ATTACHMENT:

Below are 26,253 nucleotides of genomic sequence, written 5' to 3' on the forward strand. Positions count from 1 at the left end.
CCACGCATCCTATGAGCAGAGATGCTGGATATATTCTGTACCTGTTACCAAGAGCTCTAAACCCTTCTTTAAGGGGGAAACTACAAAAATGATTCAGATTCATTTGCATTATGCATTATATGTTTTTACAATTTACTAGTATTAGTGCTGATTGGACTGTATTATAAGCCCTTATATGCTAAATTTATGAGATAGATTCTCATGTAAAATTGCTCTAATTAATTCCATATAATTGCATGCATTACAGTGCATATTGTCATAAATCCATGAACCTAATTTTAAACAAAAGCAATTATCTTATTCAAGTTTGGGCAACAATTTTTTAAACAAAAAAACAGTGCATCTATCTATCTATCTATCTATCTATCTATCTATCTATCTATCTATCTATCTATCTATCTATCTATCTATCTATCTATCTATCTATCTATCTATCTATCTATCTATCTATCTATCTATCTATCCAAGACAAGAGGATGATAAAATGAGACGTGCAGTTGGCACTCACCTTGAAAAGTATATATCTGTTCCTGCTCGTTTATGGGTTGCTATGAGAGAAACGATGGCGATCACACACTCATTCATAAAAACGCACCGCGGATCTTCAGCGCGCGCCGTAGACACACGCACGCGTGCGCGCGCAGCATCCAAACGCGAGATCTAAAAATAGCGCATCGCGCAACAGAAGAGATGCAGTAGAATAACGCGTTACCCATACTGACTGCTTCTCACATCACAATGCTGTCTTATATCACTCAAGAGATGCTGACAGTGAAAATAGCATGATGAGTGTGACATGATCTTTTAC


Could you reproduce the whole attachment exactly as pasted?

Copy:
Below are 26,253 nucleotides of genomic sequence, written 5' to 3' on the forward strand. Positions count from 1 at the left end.
CCACGCATCCTATGAGCAGAGATGCTGGATATATTCTGTACCTGTTACCAAGAGCTCTAAACCCTTCTTTAAGGGGGAAACTACAAAAATGATTCAGATTCATTTGCATTATGCATTATATGTTTTTACAATTTACTAGTATTAGTGCTGATTGGACTGTATTATAAGCCCTTATATGCTAAATTTATGAGATAGATTCTCATGTAAAATTGCTCTAATTAATTCCATATAATTGCATGCATTACAGTGCATATTGTCATAAATCCATGAACCTAATTTTAAACAAAAGCAATTATCTTATTCAAGTTTGGGCAACAATTTTTTAAACAAAAAAACAGTGCATCTATCTATCTATCTATCTATCTATCTATCTATCTATCTATCTATCTATCTATCTATCTATCTATCTATCTATCTATCTATCTATCTATCTATCTATCTATCTATCTATCTATCTATCTATCCAAGACAAGAGGATGATAAAATGAGACGTGCAGTTGGCACTCACCTTGAAAAGTATATATCTGTTCCTGCTCGTTTATGGGTTGCTATGAGAGAAACGATGGCGATCACACACTCATTCATAAAAACGCACCGCGGATCTTCAGCGCGCGCCGTAGACACACGCACGCGTGCGCGCGCAGCATCCAAACGCGAGATCTAAAAATAGCGCATCGCGCAACAGAAGAGATGCAGTAGAATAACGCGTTACCCATACTGACTGCTTCTCACATCACAATGCTGTCTTATATCACTCAAGAGATGCTGACAGTGAAAATAGCATGATGAGTGTGACATGATCTTTTAC